> 4. Yes, that is why I think Omnis could be viable as a middle tier, but they need to solve the communication and scalability part.
> I think Omnis could be a viable server platform for us, when they put in the effort. And I really hope they do, because nothing I know is as fast to develop business software/logic in. Omnis has been progressing very slowly for a decade, and this still remains true in my opinion. But they need to move to make it future proof again. I hope they can and will do!!
> Marten Verhoeven
> —–Oorspronkelijk bericht—–
> Van: omnisdev-en [mailto:firstname.lastname@example.org] Namens Reg Paling
> Verzonden: donderdag 15 maart 2018 22:24
> Aan: OmnisDev List – English <email@example.com>
> Onderwerp: Re: Middle Tier (was Re: Table and Query Classes good or unnecessary?)
> Hi Marten,
> What’s your application? If you’re running a high-speed securities trading platform it’s going to have a very different sweet spot from running, say, a school where there is neither the same volume of data nor the urgency. Even on the trading platform only a small percentage of the code has to perform at the high level. So I think it makes sense to develop an architecture where the 80-90% of the code is in Omnis and the critical minor percentage of the code might need to be done with something else.
>>> 1. Omnis doesn’t handle multi-threading / multi process very well.
> It’s my impression that the workarounds for this shortcoming are not too onerous, i.e. the load-balancing setups may be a bit ugly but they work. Can those who have worked in this way, comment on this?
>>> 2. Remote tasks … cached data/objects…
> In my framework I have a handful of core task variables in the main task. My remote task superclass picks up a reference to these core task variables, and that way every remote task instance has access to cached data & the methods of these core instances.
>>> 3. …If a call causes a crash, the complete service is taken down.
> Yes, it is a big problem, and I have no idea whether it’s fixable except via the multiple Omnis instances mentioned in point 1.
>>> 4. When adding a middle tier you add an extra layer…
> This comes back to the 90%-10% principle. The 90% can be developed so efficiently in Omnis, and for this 90% middle tier logic in Omnis is fine.
> My new application is for an educational organisation, so I don’t know to what degree I will ever need the high-performance middle tier we are talking about. Certainly my customers are going to be hoping that they will get occasional good media coverage that results in huge spikes of inquiries on their websites. I think that sort of aspiration plays a big part in the decision to use one platform or another.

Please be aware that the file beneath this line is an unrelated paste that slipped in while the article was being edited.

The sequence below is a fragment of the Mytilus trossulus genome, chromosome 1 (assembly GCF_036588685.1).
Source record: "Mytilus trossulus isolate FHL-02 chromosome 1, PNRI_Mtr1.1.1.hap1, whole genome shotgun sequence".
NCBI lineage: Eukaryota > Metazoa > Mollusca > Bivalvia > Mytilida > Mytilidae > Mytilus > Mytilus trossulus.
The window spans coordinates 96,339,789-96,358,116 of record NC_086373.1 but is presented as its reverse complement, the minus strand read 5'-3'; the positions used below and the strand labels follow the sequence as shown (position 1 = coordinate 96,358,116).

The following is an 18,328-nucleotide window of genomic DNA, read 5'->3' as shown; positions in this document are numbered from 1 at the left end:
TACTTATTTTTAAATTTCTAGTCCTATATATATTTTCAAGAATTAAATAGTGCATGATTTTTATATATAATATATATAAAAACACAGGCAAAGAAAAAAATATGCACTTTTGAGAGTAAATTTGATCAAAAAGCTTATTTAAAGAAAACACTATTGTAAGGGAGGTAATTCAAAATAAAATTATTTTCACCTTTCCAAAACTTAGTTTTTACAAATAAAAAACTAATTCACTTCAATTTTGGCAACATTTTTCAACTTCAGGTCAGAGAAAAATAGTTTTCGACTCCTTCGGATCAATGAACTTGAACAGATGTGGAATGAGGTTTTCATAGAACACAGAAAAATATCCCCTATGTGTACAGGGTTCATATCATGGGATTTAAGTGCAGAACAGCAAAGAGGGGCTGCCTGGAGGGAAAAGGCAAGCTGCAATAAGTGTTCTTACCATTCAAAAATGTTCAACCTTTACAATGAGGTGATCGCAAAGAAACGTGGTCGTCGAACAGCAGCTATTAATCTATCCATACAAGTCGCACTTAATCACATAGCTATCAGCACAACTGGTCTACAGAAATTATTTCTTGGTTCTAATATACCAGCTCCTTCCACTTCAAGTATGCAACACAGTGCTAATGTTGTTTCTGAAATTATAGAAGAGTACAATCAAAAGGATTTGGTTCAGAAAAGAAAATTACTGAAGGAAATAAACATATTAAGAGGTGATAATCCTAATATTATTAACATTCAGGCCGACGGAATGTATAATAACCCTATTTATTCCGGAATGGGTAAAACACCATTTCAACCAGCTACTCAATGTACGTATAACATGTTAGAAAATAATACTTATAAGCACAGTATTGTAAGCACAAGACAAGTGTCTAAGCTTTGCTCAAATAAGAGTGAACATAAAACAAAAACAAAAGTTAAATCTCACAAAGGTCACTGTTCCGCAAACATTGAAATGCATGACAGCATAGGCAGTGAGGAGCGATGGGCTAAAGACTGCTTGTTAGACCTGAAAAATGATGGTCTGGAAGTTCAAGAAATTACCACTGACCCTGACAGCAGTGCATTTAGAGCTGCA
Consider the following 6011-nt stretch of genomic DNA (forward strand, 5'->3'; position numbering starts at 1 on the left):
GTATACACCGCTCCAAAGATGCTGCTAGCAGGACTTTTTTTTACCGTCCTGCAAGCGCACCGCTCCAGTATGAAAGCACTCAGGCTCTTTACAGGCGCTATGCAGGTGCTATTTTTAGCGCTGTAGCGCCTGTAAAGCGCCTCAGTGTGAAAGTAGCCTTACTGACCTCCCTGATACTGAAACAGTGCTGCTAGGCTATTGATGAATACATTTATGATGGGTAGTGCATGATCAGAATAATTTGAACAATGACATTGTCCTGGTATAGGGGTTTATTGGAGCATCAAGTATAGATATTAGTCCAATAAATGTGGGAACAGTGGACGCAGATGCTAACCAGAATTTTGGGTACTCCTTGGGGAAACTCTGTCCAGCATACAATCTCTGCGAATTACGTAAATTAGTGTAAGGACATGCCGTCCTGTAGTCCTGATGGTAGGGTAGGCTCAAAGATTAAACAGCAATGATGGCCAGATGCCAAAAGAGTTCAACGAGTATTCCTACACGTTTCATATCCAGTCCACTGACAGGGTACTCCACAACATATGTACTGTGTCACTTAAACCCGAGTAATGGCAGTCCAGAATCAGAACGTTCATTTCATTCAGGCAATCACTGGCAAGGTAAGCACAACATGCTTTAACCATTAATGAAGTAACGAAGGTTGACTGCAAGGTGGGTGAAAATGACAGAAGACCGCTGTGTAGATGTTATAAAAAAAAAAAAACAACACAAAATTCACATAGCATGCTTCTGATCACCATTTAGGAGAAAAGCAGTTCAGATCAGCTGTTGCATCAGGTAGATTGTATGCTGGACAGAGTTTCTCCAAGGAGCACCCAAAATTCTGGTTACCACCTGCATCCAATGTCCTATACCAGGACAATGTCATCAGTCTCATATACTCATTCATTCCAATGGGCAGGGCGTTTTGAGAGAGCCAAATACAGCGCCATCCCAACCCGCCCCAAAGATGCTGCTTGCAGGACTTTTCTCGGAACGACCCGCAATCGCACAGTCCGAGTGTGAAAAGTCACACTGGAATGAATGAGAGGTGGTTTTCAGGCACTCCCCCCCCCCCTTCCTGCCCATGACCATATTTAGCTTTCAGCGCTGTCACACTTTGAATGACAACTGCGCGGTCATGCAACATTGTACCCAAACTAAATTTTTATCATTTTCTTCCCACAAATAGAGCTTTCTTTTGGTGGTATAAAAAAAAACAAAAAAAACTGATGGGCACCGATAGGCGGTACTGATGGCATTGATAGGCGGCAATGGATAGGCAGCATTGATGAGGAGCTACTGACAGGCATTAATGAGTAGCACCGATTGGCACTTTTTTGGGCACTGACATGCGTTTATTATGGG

> It’s interesting that Bas put forward frameworks as the alternatives, whereas Marten you have put forward languages. If you go with a framework such as Rails, then that will tend pull your whole architecture into the Rails paradigm. If you go with a language, then you can keep your own vision but you have to piece together the whole middle-tier framework yourself.
> I hope I am wrong but it seems to me that points 1 and 3 are always going to be a trade-off for Omnis. I hope Omnis Software comes up with one or two tightly-integrated solutions to say “Here’s how you best manage the high-performance portion of your application”.
> On 15/3/18 8:39 pm, Marten Verhoeven wrote:
>> Hi Reg,
>> I think there are three problems currently with Omnis as a middle tier (maybe four):
>> 1. Omnis doesn’t handle multi-threading / multi process very well. You have to install multiple instances to get multi process and add an intermediate layer in between to distribute the calls.
>> 2. Remote tasks are currently supposed to handle calls, but they are instantiated on every request which makes it hard to use prepared or cached data/objects. So, if you instantiate a table class, you cannot keep the instance alive for a next request, which means you need to instantiate it every time, or only use the main thread (which basically means you don’t use remote tasks as intended). This means a lot of overhead which kills performance.
>> 3. It is too unstable for a server-process. If a call causes a crash, the complete service is taken down. A crash of a call should only take down the execution of the current call, not the complete service.